By Hannah Gabrielle
Hannah Gabrielle takes a look at how LGBTQ people, narratives and interpretations cut through the British Library’s vast collections.
Sexuality, a primeval aspect of human identity, has long been the subject of artistic expression and – some might argue – is an underlying motivation for most of human endeavour. It is therefore an important place to start when interpreting our collections, both from an individual and societal perspective.
It is clear from browsing our most expansive online resource Discovering Literature that LGBTQ perspectives, themes, influences and contributions cut through all sections of the literary canon. This is true whether it is in documenting bohemian haunts such as Soho’s The Colony Room Club, approaching sexuality for context by challenging Victorian attitudes to sex, or exploring how David Bowie anticipated a future in which gender and sexuality became fluid, rather than fixed, entities.
Similarly, sexuality may be used as a critical approach, as in this this queer reading of William Shakespeare’s gender farce Twelfth Night. We may also explore the treatment of same-sex love by Shakespeare’s contemporary Christopher Marlowe in Martin Wiggins’ reading of the play Edward II. A modern take on this is explored in film-maker, artist and gay rights campaigner Derek Jarman’s queer sketchbook, a preparatory piece for his 1991 film Edward II.
Beyond our resources exploring literature, we also view gender and sexuality in a social context. For example, in our online exhibition Sisterhood we discuss queer and trans feminism – gender-sexual liberation movements which emerged in the 1990s, drawing on longstanding solidarities between gay and lesbian liberation groups. These movements have provided different ways of building alliances between women and men who feel alienated by stereotypical roles based on their sex. In this area we also feature Mary Kelly discussing the impact of the transexual rights movement in relation to feminism.
In our online resource featuring the digitisation of feminist publication Spare Rib a contemporary social reaction to Section 28 (also known as Clause 28) of the Local Government Act is given:
Cultural icons such as Oscar Wilde or W H Auden gave a voice to non-heteronormative identities at a time when homosexuality was illegal, and, in the case of Oscar Wilde, faced prosecution. Comedian and TV personality Stephen Fry has spoken of how important Oscar Wilde was in helping him to confront his sexuality.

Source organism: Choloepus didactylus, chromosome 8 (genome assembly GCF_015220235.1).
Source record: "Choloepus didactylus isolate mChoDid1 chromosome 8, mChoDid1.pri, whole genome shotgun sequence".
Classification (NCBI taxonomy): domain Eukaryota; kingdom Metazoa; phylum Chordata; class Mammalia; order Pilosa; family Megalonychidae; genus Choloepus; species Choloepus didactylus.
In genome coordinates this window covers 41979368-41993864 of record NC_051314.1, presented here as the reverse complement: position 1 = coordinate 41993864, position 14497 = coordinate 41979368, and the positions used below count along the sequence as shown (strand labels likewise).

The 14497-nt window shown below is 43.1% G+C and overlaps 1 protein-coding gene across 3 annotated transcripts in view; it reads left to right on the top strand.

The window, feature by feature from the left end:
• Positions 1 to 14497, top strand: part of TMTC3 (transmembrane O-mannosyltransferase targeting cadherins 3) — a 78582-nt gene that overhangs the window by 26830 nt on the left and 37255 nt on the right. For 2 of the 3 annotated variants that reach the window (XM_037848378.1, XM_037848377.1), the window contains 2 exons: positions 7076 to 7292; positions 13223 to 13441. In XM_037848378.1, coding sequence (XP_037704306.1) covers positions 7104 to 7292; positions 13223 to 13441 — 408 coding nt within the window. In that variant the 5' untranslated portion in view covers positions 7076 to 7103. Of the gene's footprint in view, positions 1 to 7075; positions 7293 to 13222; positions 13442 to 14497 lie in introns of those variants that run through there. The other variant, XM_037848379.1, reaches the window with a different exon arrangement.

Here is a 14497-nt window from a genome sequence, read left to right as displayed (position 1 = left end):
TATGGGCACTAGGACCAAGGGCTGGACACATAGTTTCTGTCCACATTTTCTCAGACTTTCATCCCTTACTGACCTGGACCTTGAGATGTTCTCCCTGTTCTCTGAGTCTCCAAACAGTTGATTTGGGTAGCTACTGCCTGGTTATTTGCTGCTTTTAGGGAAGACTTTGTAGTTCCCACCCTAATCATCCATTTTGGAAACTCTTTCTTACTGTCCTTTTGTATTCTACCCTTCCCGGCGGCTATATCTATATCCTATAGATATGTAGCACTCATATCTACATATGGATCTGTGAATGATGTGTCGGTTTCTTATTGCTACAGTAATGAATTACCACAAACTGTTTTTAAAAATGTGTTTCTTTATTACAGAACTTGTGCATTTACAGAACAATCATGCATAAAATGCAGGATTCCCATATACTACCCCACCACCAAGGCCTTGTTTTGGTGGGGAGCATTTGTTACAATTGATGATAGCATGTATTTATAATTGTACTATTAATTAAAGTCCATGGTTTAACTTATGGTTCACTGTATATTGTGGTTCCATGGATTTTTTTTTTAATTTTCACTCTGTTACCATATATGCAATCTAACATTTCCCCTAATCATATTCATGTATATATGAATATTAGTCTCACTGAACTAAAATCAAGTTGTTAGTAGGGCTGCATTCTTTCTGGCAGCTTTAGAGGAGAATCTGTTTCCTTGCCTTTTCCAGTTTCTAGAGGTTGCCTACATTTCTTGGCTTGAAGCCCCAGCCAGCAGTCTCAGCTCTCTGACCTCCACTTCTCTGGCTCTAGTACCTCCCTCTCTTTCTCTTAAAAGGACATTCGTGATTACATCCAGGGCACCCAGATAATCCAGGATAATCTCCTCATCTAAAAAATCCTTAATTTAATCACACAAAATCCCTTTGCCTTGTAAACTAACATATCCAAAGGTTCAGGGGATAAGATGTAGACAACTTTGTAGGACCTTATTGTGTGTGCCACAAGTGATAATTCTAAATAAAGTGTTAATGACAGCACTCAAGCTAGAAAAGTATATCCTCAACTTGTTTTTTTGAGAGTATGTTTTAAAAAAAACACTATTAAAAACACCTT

Furthermore, Wilde’s works such as De Profundis give an insight to his reflections on his sexual identity, being written while he served a sentence for homosexuality.
Our newspaper archive also gives a brief glimpse of the dominant social attitudes and discourses towards homosexuals and homosexual behaviour in its depiction of his trial.
Wilde’s sexuality has been used as a way to interpret his literary works, with Roger Luckhurst perceiving coded gay sensibilities in A Picture of Dorian Gray and The Importance of Being Earnest.
Elsewhere in our collections we encounter progressive bohemians who defied dominant social archetypes of sexuality. Take, for instance W H Auden, arguably the greatest English lyric poet of the 20th century. In our article An introduction to WH Austen’s Lullaby, Roz Kaveney emphasises Auden’s progressive and bold attitude to his sexual identity: ‘Auden was not merely a homosexual in a time when in his native country this was both illegal and by most people considered disgraceful; he was openly gay and at times evangelically so’.
Auden’s Lullaby blurs the lines of distinct sexual preferences and while Kaveney claims it is ‘not an openly gay poem’, she agrees it is ‘distinctly queer’.
More recently, popular culture has helped increase recognition of Auden’s sexual identity. The 1994 film Four Weddings and a Funeral includes a reading of Auden’s poem Stop all the Clocks at the funeral of a gay man, by his lover. Thus the poet’s celebrity as a gay icon was reignited for a new generation.
There are several articles about W H Auden you can explore further in our Discovering Twentieth Century Literature resource.
Another celebrated literary luminary who wrote about homosexual themes is author E M Forster. His gay fiction, specifically his novel Maurice is analysed in our article by Kate Symondson.
In the latter half of the 20th century, the emerging art forms of television and film gave new mediums through which LGBTQ experiences could be explored. The 1985 Oscar-nominated film My Beautiful Laundrette, written by Hanif Kureishi portrays a young British Asian man who runs a laundrette with his white school friend, and the romantic relationship that develops between the two. The film is explored further in this article by Sukhdev Sandhu.
When discussing My Beautiful Laundrette, Kureishi has expressed his interest in representing new types of people beyond the gender roles and identities prescribed by the older generation. He observed how people could be oppressed by their identity and how one may become a victim of other people’s language.
These British luminaries have been a beacon for any person who has felt marginalised on the grounds of their sexual identity, and their works have helped to progress society by building empathy with LGBTQ experiences.
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